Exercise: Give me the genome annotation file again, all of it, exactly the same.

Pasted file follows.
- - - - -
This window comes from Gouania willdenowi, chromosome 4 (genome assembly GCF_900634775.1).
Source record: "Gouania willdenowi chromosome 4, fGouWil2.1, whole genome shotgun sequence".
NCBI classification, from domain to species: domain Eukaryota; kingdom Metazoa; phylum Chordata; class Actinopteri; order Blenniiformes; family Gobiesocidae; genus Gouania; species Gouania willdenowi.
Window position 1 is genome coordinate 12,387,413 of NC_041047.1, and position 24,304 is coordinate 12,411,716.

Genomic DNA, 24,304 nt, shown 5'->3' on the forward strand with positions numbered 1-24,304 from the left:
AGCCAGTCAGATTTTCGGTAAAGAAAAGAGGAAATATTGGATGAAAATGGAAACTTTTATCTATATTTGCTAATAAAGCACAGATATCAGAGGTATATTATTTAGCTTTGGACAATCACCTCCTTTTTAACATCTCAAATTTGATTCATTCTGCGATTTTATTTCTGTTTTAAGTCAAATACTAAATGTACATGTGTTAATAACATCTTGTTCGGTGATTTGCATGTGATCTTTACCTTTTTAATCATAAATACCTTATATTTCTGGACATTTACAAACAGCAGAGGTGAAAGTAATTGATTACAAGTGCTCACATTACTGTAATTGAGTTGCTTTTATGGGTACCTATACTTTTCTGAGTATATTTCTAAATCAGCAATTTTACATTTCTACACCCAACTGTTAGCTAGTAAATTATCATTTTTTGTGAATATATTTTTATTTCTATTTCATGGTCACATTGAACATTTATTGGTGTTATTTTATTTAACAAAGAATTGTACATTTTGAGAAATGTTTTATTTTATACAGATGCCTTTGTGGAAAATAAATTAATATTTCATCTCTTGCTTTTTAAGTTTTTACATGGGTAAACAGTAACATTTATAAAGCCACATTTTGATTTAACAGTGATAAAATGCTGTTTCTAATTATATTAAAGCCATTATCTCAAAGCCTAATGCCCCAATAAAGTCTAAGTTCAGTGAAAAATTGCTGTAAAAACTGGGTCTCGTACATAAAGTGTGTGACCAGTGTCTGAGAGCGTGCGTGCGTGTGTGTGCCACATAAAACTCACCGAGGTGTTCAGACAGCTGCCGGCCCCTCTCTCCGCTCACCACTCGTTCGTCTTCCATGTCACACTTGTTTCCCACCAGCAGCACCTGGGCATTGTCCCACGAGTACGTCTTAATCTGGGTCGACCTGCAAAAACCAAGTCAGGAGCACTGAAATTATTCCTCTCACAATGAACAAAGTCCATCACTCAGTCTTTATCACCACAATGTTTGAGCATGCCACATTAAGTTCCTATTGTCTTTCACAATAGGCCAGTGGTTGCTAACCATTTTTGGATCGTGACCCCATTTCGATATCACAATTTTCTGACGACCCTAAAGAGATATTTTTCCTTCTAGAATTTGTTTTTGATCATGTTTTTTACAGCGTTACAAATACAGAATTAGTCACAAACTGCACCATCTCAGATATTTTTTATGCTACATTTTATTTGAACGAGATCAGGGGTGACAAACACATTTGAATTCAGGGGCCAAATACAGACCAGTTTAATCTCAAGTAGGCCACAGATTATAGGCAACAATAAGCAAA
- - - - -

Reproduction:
This window comes from Gouania willdenowi, chromosome 4 (genome assembly GCF_900634775.1).
Source record: "Gouania willdenowi chromosome 4, fGouWil2.1, whole genome shotgun sequence".
NCBI classification, from domain to species: domain Eukaryota; kingdom Metazoa; phylum Chordata; class Actinopteri; order Blenniiformes; family Gobiesocidae; genus Gouania; species Gouania willdenowi.
Window position 1 is genome coordinate 12,387,413 of NC_041047.1, and position 24,304 is coordinate 12,411,716.

Genomic DNA, 24,304 nt, shown 5'->3' on the forward strand with positions numbered 1-24,304 from the left:
AGCCAGTCAGATTTTCGGTAAAGAAAAGAGGAAATATTGGATGAAAATGGAAACTTTTATCTATATTTGCTAATAAAGCACAGATATCAGAGGTATATTATTTAGCTTTGGACAATCACCTCCTTTTTAACATCTCAAATTTGATTCATTCTGCGATTTTATTTCTGTTTTAAGTCAAATACTAAATGTACATGTGTTAATAACATCTTGTTCGGTGATTTGCATGTGATCTTTACCTTTTTAATCATAAATACCTTATATTTCTGGACATTTACAAACAGCAGAGGTGAAAGTAATTGATTACAAGTGCTCACATTACTGTAATTGAGTTGCTTTTATGGGTACCTATACTTTTCTGAGTATATTTCTAAATCAGCAATTTTACATTTCTACACCCAACTGTTAGCTAGTAAATTATCATTTTTTGTGAATATATTTTTATTTCTATTTCATGGTCACATTGAACATTTATTGGTGTTATTTTATTTAACAAAGAATTGTACATTTTGAGAAATGTTTTATTTTATACAGATGCCTTTGTGGAAAATAAATTAATATTTCATCTCTTGCTTTTTAAGTTTTTACATGGGTAAACAGTAACATTTATAAAGCCACATTTTGATTTAACAGTGATAAAATGCTGTTTCTAATTATATTAAAGCCATTATCTCAAAGCCTAATGCCCCAATAAAGTCTAAGTTCAGTGAAAAATTGCTGTAAAAACTGGGTCTCGTACATAAAGTGTGTGACCAGTGTCTGAGAGCGTGCGTGCGTGTGTGTGCCACATAAAACTCACCGAGGTGTTCAGACAGCTGCCGGCCCCTCTCTCCGCTCACCACTCGTTCGTCTTCCATGTCACACTTGTTTCCCACCAGCAGCACCTGGGCATTGTCCCACGAGTACGTCTTAATCTGGGTCGACCTGCAAAAACCAAGTCAGGAGCACTGAAATTATTCCTCTCACAATGAACAAAGTCCATCACTCAGTCTTTATCACCACAATGTTTGAGCATGCCACATTAAGTTCCTATTGTCTTTCACAATAGGCCAGTGGTTGCTAACCATTTTTGGATCGTGACCCCATTTCGATATCACAATTTTCTGACGACCCTAAAGAGATATTTTTCCTTCTAGAATTTGTTTTTGATCATGTTTTTTACAGCGTTACAAATACAGAATTAGTCACAAACTGCACCATCTCAGATATTTTTTATGCTACATTTTATTTGAACGAGATCAGGGGTGACAAACACATTTGAATTCAGGGGCCAAATACAGACCAGTTTAATCTCAAGTAGGCCACAGATTATAGGCAACAATAAGCAAA